I recently went to watch the Dutch Fischer Random Championship in my hometown, Amsterdam. I was just in time to witness what everybody felt was the ‘dream final’ - the decisive game between Dutch GM Dennis de Vreugt and Yasser Seirawan, who in regular chess beat many a World Champion in his best days, including Karpov and Kasparov.
This reminded me of one of the video clips in the recent St.Louis event (see Chess960 Kings and Queens for links) where someone mentioned that GM Seirawan was a former chess960 champion of the Netherlands. Now I had enough information to conduct a search with some hope of success. Living in bilingual Belgium, I understand some Dutch, which helped in the search.
After a few minutes I found Het Martin Walop toernooi om het open NK Fischer Random Chess 2011 which Google dates to June 2011. Unfortunately, the links near the bottom only lead to results, not to games. The home page of that site, Fischerz.nl, has a section 'Random Chess' in the sidebar with info on previous events stretching back to 2004, where Seirawan was the winner with a perfect +7-0=0, 1.5 points ahead of the runnerup.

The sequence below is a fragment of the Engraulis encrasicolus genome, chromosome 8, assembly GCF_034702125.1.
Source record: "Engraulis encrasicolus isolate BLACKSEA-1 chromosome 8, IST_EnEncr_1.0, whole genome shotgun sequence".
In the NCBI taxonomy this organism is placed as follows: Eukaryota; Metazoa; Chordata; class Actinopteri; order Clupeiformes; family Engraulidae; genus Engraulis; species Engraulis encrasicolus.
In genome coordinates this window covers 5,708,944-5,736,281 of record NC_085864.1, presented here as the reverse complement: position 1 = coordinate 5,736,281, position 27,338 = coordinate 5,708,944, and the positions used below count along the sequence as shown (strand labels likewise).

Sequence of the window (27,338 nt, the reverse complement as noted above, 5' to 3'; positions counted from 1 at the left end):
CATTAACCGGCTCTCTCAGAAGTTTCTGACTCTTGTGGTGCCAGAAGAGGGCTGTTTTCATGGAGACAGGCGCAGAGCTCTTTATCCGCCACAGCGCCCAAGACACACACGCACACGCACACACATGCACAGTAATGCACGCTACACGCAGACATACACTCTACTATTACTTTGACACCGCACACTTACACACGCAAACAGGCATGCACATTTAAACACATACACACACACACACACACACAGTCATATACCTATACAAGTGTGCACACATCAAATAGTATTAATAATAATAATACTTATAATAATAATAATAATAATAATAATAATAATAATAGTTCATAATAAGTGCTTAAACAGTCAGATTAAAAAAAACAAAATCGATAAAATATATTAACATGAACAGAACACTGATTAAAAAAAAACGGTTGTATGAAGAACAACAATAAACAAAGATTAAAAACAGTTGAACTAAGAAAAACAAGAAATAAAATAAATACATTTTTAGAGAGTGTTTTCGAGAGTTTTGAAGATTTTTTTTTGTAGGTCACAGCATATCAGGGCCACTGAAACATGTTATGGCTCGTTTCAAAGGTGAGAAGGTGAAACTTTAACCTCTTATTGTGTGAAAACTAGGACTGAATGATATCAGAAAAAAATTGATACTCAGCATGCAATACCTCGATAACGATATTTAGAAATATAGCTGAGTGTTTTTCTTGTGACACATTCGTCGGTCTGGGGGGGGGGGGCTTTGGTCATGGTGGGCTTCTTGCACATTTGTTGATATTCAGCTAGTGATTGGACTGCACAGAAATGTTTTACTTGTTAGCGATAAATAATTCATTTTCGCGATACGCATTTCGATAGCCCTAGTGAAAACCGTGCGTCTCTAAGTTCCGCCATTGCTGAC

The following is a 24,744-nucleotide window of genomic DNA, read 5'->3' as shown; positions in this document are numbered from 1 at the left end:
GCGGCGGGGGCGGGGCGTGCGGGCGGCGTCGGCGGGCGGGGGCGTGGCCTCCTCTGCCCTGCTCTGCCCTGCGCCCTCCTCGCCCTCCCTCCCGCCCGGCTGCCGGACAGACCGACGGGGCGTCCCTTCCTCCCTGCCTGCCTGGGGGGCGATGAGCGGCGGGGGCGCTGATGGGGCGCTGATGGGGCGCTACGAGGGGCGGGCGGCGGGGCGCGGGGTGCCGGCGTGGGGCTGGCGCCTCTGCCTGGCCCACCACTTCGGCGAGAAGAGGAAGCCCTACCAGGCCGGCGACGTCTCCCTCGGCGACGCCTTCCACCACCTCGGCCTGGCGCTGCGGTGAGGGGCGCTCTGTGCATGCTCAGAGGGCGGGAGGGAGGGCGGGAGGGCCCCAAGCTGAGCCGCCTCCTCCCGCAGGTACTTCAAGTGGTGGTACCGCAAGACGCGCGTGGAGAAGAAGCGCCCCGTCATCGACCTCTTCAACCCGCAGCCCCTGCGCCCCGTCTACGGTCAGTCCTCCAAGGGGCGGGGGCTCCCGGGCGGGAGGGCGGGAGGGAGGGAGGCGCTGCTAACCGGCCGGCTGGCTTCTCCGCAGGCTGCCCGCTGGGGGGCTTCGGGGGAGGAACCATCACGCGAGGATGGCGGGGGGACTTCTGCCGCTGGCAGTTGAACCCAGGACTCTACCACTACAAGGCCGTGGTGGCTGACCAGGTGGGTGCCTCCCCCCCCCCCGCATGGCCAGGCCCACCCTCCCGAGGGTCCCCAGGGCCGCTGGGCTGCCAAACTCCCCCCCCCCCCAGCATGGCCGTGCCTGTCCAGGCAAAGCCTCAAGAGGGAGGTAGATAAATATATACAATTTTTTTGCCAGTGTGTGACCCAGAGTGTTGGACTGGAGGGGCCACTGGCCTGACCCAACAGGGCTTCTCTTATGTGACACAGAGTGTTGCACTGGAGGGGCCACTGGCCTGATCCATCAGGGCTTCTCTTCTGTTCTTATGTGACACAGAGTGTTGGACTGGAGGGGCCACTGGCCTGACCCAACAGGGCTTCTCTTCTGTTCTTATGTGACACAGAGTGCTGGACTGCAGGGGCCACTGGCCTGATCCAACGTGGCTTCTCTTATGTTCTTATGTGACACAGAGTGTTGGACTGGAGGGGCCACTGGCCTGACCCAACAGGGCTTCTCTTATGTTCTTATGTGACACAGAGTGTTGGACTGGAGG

The details from those events lead to the discovery of other pages, like Reinderman wint open NK Fischer Random (Google: May 2010), with a report on the 2010 event, including a few annotated moves and a couple of working videos at the bottom of the page. DGT, the Dutch supplier of chess clocks, including a chess960 model that I mentioned once in DGT960 Chess Clock, sponsored the event in recent years.
A recent post on Susan Polgar's blog, Chess 960, Breathing new life into the game!, pointed to a chess960 resource that looks like a recent convert: Chess 960, Breathing new life into the game! (OnlineChessLessons.net). The site, operated by NM Will Stewart (see his Chess Biography) has a heavy emphasis on bughouse, so maybe we'll see more on Fischer Random Bughouse.
Susan Polgar's post reminded me that she once played an early version of Fischer's invention with the 11th World Champion himself, a topic I explored in Pictures of a Fischer Random Precursor. It would be useful to explore her previous posts on chess960 (sometimes called 'Fischer Random' on her blog), but that will have to wait for another day.